From this angle, there’s a little more to give this GTO’s semi-stealthy game away. The Hur
Mark wanted his car to be black, with limo-tint glass so dark it looks painted. (Or is that impossibly smooth black PPG paint like glass?) Black cars show everything, but there isn't a swirl mark to be seen, even though it's been driven nearly 4,000 miles since its completion two years ago. Yet Mark's driveway is 500 feet of loose gravel, kicking up dust at every revolution of the wheel. Does he alter his vision for the sake of convenience? No, he paints it black and doubles down on cleaning products. The day we met Mark for the shoot, his GTO was on a four-post lift and he was cleaning dirt out of the tire treads with a toothbrush.
The carcass was chemically stripped of its factory materials at Ready Strip of Tempe, Arizona, which means that rust, filler, seam sealer, everything, was gone; once the appropriate crevices were resealed and the body was deemed straight, Mark set to work with a selection of PPG products. Two coats of black DP90LF epoxy primer, multiple coats of high-build K36 primer that were blocked smooth, and finally 3 coats of black DBC urethane and 10—10!—coats of 2021 clear, and wet- sanding and polishing.
Save for the driprails and wheelwell moldings, all of the stainless and chrome is factory, and was sent to Royal Plating in Tucson for a shine that equals the bodywork it sets off.
Inside, hidden from view, Dynamat and Dynaliner grace every panel. "Inside the fenders, in the door skins and the quarters, up into the roof, and on the C-pillars—every place I could put soundproofing, it's there," Mark says. Although Dynamat is meant to be soundproofing and Dynaliner is meant to reject heat, "Dynaliner makes for good soundproofing too."
"The door panels—they're not just cardboard. They're 1⁄4-inch wood to give 'em dimension, then foam and leather on top of that. The wood alone quieted things considerably. I used three cans of foam in the trunk and rear decklid. All the sound deadening is why this GTO came in so heavy."
White-face AutoMeter C2 gauges fill every nacelle of the Covan Thunder Road instrument clu
Rather than the gaping hole with a spare that most trunks tend to be, this GTO’s trunk is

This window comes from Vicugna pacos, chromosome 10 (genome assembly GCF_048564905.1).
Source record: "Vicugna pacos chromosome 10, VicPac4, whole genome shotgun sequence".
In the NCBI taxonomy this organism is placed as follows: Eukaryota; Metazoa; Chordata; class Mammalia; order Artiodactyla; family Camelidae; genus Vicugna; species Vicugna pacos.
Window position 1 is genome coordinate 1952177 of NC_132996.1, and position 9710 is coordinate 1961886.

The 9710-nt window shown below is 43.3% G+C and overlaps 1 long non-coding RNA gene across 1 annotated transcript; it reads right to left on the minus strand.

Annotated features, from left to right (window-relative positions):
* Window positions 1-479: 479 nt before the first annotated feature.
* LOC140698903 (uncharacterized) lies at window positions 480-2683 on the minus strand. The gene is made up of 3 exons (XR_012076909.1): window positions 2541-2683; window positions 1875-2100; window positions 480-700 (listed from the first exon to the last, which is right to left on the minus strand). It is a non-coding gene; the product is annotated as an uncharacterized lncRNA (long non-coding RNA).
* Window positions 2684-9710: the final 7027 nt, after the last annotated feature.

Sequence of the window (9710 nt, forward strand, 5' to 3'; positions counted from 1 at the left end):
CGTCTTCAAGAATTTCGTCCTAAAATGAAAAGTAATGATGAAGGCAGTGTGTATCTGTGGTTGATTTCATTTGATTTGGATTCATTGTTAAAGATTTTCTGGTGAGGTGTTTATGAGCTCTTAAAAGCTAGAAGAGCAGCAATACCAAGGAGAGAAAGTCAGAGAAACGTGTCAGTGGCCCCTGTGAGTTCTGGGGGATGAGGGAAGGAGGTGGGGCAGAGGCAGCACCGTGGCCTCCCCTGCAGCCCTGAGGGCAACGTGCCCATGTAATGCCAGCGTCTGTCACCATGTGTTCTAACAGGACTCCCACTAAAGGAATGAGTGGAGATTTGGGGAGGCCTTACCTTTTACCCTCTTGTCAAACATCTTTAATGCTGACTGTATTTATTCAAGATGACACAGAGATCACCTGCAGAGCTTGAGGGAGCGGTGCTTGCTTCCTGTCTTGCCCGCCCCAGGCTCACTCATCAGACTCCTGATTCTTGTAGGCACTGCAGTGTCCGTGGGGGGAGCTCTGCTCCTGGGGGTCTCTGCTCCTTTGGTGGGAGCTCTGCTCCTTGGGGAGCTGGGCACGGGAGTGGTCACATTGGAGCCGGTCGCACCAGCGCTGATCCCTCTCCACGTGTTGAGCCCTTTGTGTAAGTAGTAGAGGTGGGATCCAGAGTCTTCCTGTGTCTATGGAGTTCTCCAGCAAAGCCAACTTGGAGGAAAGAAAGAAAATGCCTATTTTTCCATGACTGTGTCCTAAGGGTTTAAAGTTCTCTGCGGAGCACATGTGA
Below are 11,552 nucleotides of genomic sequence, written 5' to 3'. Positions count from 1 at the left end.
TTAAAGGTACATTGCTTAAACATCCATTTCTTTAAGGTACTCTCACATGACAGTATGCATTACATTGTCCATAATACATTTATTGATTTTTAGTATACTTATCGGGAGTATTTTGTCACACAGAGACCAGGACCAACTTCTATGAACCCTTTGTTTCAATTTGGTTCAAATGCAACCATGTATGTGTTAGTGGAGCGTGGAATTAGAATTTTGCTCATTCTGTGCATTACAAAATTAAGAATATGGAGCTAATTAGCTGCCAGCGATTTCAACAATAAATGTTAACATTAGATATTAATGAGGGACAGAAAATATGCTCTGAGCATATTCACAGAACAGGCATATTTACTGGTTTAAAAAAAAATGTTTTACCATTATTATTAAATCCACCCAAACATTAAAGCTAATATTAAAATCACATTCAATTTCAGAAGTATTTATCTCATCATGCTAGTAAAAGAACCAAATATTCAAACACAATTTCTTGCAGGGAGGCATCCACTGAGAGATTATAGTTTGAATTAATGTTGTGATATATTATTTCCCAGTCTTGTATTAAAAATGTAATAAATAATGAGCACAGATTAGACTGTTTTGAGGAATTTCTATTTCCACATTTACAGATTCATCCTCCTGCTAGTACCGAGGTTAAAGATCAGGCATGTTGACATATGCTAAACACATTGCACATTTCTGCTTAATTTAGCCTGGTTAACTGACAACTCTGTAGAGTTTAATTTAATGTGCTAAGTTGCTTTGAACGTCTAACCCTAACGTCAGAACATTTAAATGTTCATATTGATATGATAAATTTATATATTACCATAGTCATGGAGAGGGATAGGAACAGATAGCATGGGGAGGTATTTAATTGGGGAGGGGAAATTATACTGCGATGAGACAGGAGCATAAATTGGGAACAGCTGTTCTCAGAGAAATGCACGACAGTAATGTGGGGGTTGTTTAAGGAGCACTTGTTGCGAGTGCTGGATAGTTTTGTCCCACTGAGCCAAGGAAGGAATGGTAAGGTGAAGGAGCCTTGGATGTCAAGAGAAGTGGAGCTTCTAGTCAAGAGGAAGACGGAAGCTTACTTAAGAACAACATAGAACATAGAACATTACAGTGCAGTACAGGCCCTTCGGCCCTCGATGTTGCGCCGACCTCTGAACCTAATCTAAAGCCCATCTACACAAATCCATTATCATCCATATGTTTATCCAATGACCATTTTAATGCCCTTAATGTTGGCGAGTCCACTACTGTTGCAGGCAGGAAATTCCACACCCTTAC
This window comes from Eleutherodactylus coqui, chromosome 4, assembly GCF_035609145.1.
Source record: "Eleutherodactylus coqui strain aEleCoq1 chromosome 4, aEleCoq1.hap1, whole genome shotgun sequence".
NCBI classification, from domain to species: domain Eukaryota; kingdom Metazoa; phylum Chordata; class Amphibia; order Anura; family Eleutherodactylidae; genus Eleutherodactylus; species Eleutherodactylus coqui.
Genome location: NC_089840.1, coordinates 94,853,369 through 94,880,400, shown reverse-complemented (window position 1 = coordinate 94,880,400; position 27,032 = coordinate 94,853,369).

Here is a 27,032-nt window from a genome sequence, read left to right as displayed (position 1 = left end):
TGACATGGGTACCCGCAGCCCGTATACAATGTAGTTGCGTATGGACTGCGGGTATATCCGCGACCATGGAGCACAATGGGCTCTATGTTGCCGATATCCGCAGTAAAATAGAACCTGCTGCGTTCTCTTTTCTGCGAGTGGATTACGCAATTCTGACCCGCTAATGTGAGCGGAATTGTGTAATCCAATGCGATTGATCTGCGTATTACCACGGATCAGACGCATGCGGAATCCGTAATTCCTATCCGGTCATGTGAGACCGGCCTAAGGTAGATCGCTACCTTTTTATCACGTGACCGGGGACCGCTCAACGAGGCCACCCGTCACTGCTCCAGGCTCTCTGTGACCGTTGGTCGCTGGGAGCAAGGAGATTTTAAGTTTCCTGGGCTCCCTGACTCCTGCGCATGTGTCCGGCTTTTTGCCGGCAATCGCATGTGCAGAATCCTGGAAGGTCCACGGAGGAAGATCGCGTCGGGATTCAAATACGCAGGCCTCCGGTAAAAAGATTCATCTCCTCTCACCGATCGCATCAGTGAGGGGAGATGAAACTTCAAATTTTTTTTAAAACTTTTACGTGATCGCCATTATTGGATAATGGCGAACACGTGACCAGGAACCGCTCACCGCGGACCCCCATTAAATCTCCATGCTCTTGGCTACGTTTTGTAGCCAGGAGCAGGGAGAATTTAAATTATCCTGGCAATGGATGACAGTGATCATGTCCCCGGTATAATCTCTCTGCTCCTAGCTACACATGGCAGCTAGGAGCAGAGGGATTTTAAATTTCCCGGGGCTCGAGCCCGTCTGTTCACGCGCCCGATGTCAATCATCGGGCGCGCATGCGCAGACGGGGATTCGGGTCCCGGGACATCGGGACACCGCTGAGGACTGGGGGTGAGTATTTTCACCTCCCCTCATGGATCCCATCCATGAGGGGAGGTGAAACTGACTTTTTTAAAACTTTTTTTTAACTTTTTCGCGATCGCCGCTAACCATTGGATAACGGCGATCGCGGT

Other than the shape of the instrument panel, a Hurst shifter, and the console that’s inst
So despite the engine's fury, in the cabin Mark can carry on a conversation at a level that strains neither vocal cord nor eardrum. A bevy of power items—windows, locks, trunk release, and antenna, plus pushbutton start—continue the luxury feel. Bright LED interior lighting adds a modern touch, as does the notion that practically any surface you can touch inside is either glass, cool metal, carpet, or leather. A friend sewed the headliner but, once again, Mark took on the task of designing, sculpting, and fitting the interior himself, down to the custom door panels designed to complement the seats.
The interior will have everyone doing double-takes—there's precious little that looks vintage GTO in here. There's a Hurst shifter (with Line-Loc) but the Hurst Blackjack shifter is a far cry from a vintage T-handle. A new-millenium GTO donated a pair of plush leather-covered buckets in front and back, but little else; a set of five-point Simpson harnesses keeps all parties in place.
Clearly, this isn't meant to be a strip car, but Mark took it to the local quarter-mile facility all the same, just to get a sense of its capabilities. With a quarter tank of 104-octane Torco, a 4,125-pound race weight at the line, that stiff cornering-friendly suspension, and running drag radials, Mark pulled off a 11.62 at 115.6 mph, with a 1.59 60-foot time, a 4,000-rpm launch, and 5,800-rpm shifts—in a cabin where he could barely hear the exhaust.
Not a line has been altered, not a lick of chrome removed—in pictures, only the big-inch r
No compromises were allowed when Mark was building his GTO; indeed, none were sought. (He estimates he's invested $48,000 into what he calls the last car he'll ever build. This does not include the 900 hours in body- and paint-work, and additional eight and a half intense months he spent putting it all together.)
A two-ton GTO dispatching the quarter-mile in 11 seconds—on a stiff road-race-ready suspension, no less. It yawns while digesting curves it was never designed to gorge upon. The exhaust will make you turn your head and look—but the darkened glass will make it impossible to see who's inside. Unseen, Mark will be smiling from his leather-lined, air- conditioned, surprisingly quiet cocoon of a cabin as he jams away to an MP3 player full of his favorite tunes.
All Mark Avakian wanted was his interpretation of having it all. And the amazing thing is, he got it.